The scale of the cost so far to the HSE battling Covid-19 is revealed in records showing payments by the executive of over €1.1bn to third parties since February.
Records released by the HSE in response to a Freedom of Information request show that payments for Personal Protective Equipment (PPE) make up the bulk of the spend accounting for €773m of the outlay.
In response to a request seeking records of payments to third parties to mid-May, the HSE records show that one Hong Kong-headquartered company, China Resources Pharmaceutical has been paid €225.12m for PPE.
A further €311m was paid out by the HSE for ‘equipment’ to companies based here and overseas along with €16m paid out under the heading of ‘other’ and €6.4m paid for consumables.
The payments include €7.48m to Aer Lingus for transporting vital shipments of PPE here from China.
In all, the records show that 286 companies have shared the €1.1bn paid out.
The company to receive the third-highest payment from the HSE is secondary PPE supplier and Ennis-based project management company, EKO Integrated Services Ltd which has received €102.36m for PPE and equipment.
EKO Integrated Services Ltd received €93.5m for PPE and €8.7m for equipment.
As part of EKO Integrated Services Ltd’s work, it organised three planeloads of masks and gowns to be flown into Dublin in mid-April.
The vast bulk of the monies paid by the HSE to EKO Integrated Services Ltd would be forwarded onto the producer of the PPE in China and producer of the equipment.
Three other companies received payments of over €30m from the HSE for PPE - the records show that Lennox Laboratories Ltd received €35.5m; Arco Safety Ltd received €32.4m and PCH International Unlimited received €32.2m.
Companies to receive monies for PPE are sometimes secondary suppliers who pass on the bulk of the monies paid to the primary supplier but that is not specified in the information provided by the HSE FOI unit.
The records show that a further five firms were paid sums between €10m and €30m for the supply of PPE - Allphar Service Ltd was paid €28.66m; DGH Pharma Inc was paid €19m; Dutec Ltd was paid €17.16m; Mervue Laboratories was paid €12.7m and Medina Promotions Ltd was paid €11.54m.
A number of Irish companies have been prominent in providing medical equipment to the HSE in response to Covid-19.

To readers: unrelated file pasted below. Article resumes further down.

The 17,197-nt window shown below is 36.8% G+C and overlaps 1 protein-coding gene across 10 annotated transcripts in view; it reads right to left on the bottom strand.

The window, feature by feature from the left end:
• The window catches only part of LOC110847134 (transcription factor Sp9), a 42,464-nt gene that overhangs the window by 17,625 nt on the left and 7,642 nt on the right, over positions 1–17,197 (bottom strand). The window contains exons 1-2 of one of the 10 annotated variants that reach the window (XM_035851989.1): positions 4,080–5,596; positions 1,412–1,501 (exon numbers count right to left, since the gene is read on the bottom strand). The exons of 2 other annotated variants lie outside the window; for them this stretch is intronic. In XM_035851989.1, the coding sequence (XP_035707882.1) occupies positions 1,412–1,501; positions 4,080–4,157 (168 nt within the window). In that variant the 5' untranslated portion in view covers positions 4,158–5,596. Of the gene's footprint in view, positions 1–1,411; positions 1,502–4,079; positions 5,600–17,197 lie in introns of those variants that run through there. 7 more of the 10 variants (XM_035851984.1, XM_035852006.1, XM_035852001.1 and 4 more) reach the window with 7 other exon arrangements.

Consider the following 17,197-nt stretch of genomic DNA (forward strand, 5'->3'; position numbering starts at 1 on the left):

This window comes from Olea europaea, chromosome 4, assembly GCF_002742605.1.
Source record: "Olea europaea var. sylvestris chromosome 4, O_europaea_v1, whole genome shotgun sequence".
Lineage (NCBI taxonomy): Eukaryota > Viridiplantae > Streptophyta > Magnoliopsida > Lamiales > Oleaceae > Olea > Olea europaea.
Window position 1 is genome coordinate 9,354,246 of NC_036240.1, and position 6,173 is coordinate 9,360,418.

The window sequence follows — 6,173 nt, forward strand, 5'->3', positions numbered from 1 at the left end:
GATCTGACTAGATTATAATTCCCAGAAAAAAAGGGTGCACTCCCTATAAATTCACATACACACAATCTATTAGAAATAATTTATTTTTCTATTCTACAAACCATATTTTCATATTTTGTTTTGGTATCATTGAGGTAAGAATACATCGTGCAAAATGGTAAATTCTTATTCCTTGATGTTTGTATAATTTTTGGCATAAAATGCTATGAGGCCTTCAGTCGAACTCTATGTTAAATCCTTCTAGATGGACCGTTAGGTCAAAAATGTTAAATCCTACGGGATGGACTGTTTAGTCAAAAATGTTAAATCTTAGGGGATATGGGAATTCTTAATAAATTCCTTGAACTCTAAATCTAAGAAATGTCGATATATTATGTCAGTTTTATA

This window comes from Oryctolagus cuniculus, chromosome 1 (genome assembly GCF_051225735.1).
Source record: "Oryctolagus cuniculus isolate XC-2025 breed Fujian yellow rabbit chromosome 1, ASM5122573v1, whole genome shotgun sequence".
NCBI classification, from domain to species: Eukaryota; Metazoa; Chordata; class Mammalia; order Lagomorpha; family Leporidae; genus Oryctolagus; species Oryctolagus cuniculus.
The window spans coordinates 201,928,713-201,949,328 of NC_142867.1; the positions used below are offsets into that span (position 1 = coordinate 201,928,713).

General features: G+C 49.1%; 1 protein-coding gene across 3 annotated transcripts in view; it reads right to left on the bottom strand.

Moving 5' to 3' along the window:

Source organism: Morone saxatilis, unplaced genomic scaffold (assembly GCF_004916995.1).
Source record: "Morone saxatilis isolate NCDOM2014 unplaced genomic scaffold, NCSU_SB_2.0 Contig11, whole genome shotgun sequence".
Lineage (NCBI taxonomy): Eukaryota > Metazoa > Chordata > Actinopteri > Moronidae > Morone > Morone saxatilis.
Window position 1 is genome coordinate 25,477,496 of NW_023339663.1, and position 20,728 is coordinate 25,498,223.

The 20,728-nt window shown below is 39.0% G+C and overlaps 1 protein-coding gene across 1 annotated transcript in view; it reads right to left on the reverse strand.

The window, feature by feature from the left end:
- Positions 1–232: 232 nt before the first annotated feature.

The figures show that Naas company, Accuscience Ireland Ltd has received €48.4m for equipment while Co Wicklow company, Oxygen Care Ltd has received €20m for equipment.
Other companies to receive over €10m for selling equipment to the HSE include Canadian Pacific Global - €19.9m; Sisk Healthcare t/a Cardiac Se - €18.6m; Healthcare 21 Ltd - €15.3m; Roqu - €14.1m; Caremed Direct Ltd - €13.7m and Sensala Fze - €10.35m.
Chair of the Dáil Covid-19 committee, Deputy Michael McNamara (Ind) said today that the payments involved “are certainly a huge amount of money”.
He added: “But without knowing the exact detail and quantity of what was purchased, and more importantly the prices being paid for such items on the open market when there was such demand worldwide, it is not possible to determine whether it represents value for money.”
Social Democrat co-leader and member of the Dáil’s Covid-19 committee, Roisin Shortall said today: “The HSE was facing a crisis situation and extremely competitive market in securing PPE during the initial outbreak of Covid-19, and had no choice but to secure PPE where possible.
“That being said, Ireland is projected to spend another €1 billion on PPE over the next year, which is a staggering figure with enormous implications for both the health service budget and economy as a whole.
Deputy Shortall stated: “We should be looking at manufacturing PPE locally to develop domestic capacity, which will not only relieve financial pressure on our economy but also provide an opportunity to stimulate job creation and ensure a long-term sustainable supply chain.”
At a HSE press briefing in Dublin today, HSE CEO, Paul Reid stated that from the early days of Covid, the HSE had put a cost of €1.8bn on Covid-19 for the rest of 2020.
He stated: “Obviously, we haven’t spent anywhere near that to date.” Mr Reid stated that main drivers are the PPE, testing and tracing and staff costs.
Mr Reid said that PPE costs were driven by a number of factors including a massive premium price on international markets - multiples of what it would have been pre-Covid.
Mr Reid stated that the HSE is now distributing PPE on behalf of the State beyond HSE to wider healthcare.